The movie is very inspiring one of the best Lifetime movies created. Thora Birch proves that she is one of the best younger actresses today. Her powerful performance is very much deserving of an Emmy Award.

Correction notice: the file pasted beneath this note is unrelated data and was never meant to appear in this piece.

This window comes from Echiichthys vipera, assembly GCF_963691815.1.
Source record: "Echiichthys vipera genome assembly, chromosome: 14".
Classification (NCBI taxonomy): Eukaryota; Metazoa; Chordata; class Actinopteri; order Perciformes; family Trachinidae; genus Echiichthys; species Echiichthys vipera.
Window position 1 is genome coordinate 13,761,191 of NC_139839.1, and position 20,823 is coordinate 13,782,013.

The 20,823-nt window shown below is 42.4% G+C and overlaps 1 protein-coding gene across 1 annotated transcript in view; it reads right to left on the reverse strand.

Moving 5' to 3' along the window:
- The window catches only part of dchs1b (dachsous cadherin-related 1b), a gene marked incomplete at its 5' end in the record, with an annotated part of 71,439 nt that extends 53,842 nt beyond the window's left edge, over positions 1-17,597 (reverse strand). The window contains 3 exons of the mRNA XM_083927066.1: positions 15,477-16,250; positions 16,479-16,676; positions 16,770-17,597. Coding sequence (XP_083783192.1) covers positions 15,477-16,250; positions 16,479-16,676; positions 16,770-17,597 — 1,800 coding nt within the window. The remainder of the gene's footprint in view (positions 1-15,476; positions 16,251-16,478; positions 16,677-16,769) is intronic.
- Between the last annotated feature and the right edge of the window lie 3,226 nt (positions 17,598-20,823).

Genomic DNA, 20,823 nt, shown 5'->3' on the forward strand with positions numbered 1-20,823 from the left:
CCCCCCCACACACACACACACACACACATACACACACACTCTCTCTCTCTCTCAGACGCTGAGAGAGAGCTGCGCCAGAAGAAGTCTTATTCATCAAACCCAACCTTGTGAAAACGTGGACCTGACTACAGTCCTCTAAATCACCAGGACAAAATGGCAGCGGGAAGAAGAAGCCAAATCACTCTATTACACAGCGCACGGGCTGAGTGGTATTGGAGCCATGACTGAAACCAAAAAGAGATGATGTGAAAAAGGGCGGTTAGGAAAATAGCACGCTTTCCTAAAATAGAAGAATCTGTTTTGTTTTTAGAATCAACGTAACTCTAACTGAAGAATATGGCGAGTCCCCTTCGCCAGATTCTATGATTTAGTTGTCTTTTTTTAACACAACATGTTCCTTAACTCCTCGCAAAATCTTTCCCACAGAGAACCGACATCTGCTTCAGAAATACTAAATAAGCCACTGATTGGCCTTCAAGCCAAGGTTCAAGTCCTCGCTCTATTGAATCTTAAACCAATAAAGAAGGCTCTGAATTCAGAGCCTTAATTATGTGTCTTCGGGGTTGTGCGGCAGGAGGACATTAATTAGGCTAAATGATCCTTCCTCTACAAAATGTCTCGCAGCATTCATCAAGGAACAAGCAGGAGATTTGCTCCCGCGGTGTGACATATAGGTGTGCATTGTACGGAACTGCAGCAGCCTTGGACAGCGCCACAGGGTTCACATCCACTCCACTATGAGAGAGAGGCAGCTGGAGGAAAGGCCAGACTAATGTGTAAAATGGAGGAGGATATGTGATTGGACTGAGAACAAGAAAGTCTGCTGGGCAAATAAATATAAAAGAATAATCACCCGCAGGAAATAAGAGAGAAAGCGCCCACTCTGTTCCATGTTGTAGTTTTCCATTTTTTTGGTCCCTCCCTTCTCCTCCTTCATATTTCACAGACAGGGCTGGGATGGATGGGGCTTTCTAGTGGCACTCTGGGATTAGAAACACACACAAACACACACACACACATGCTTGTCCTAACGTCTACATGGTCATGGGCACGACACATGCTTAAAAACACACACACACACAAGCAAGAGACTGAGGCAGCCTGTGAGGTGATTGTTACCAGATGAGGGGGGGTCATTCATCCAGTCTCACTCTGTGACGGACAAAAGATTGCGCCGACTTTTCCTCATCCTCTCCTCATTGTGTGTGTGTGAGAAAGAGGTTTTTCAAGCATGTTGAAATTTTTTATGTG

Generally, made for television movies are on a level below theatrical endeavors. However, `Homeless To Harvard' is a surprising and welcome exception. Without question it is one of the best made for television movies ever produced. This true story of Liz Murray continually strikes your primal emotional chord throughout the movie. The story is told in a stark realistically convincing manner. Excellent performances are turned in by Jennifer Pisana and Thora Birch as Liz at slightly different ages and by Kelly Lynch as Liz's alcoholic and drug addicted mother Jean. Unfortunately, the world has an ample supply of dysfunctional parents. Most often, their own children use them as an excuse to be equally dysfunctional. How uplifting to have a child use their parent's dysfunctional behavior, not as an excuse to sink into oblivion, but rather as a reason to not follow in their footsteps. This movie is all about choices. Anyone of any age who watches this movie will be left with absolutely no excuse to wallow in self pity. While this movie is a remarkable endeavor, it could have been even better. Understandably you can only fit so much content into a movie. Moreover, I'm certain that the writers included all of the key elements of Liz's life. However, this movie would have stood in a class by itself if only they had delved into Liz's true character. They did an exceptional job of depicting the decadent life that she was subject to, her reactions to it, and her existence within it. However, you don't get to see inside of Liz to actually know what she's all about. In addition, I sensed that we were shown a slightly whitewashed portrait of Liz in contrast to her true self. I suspect that she was in fact a little less innocent and a little more tarnished and troublesome than she was portrayed to be. If there's one unanswered question lingering on viewer's minds, it has to be: Why, after overcoming such insurmountable adversity, did she end up leaving Harvard? All that aside, 'Homeless To Harvard' is truly a triumph of the human spirit movie. This will be a treasured prize for your DVD/VHS collection when it becomes available.